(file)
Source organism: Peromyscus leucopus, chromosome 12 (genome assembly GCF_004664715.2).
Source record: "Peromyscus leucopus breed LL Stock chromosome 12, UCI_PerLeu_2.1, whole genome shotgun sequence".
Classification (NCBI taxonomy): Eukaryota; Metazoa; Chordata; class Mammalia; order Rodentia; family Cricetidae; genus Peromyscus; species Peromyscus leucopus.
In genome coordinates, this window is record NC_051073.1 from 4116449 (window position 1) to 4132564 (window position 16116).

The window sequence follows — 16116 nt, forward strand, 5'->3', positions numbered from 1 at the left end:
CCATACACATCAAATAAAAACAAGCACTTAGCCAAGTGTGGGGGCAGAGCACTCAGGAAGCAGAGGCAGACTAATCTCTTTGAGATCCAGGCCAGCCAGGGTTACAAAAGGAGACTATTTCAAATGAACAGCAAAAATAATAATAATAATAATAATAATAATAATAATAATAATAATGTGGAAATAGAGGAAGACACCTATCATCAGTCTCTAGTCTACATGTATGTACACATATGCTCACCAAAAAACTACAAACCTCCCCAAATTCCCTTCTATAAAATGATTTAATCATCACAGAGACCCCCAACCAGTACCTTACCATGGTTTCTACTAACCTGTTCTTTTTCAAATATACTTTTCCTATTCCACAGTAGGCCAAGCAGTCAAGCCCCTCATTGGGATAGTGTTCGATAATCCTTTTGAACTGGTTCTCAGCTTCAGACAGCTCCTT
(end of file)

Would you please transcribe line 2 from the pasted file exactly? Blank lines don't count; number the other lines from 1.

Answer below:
Source record: "Peromyscus leucopus breed LL Stock chromosome 12, UCI_PerLeu_2.1, whole genome shotgun sequence".